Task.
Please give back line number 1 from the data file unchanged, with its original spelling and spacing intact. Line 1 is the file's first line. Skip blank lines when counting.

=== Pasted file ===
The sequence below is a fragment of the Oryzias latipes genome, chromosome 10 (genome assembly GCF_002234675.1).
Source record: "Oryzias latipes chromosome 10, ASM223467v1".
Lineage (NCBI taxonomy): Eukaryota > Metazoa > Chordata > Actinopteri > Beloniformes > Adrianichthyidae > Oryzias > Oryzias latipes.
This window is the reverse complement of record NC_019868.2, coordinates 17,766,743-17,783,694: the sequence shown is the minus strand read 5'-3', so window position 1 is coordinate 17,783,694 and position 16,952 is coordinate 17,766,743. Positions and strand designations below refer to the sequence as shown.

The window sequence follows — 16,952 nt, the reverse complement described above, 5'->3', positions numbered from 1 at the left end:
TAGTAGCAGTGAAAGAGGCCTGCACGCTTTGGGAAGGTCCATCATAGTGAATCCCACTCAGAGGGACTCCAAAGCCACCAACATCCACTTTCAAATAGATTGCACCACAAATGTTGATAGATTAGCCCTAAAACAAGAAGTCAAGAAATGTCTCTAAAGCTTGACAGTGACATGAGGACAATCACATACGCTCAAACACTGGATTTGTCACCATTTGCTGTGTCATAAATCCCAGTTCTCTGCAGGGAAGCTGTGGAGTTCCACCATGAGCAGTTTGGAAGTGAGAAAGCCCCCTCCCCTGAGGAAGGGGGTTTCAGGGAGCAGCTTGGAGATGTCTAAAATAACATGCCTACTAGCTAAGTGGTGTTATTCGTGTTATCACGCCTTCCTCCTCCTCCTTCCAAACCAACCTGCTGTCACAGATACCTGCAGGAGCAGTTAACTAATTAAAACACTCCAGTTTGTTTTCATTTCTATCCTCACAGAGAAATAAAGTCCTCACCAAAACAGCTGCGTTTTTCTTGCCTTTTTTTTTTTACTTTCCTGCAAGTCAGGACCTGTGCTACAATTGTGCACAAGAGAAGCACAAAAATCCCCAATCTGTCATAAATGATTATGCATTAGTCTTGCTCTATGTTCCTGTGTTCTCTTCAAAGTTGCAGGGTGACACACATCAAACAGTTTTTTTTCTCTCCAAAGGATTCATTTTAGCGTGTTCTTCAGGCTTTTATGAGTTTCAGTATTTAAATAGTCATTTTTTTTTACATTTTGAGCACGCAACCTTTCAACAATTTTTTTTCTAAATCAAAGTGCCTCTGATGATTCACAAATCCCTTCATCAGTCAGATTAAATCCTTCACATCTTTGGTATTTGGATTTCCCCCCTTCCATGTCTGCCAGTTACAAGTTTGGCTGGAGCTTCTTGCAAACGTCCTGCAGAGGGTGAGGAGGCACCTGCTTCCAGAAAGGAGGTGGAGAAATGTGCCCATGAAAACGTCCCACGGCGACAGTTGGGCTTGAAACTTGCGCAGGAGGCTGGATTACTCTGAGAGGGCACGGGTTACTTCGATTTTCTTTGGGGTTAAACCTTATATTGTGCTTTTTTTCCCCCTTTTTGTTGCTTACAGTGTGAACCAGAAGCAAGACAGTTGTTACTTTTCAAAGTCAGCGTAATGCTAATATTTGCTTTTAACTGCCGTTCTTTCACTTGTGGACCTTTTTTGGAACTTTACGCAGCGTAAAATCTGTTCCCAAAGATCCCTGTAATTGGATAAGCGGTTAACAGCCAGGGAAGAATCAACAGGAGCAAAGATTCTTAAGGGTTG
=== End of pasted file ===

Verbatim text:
The sequence below is a fragment of the Oryzias latipes genome, chromosome 10 (genome assembly GCF_002234675.1).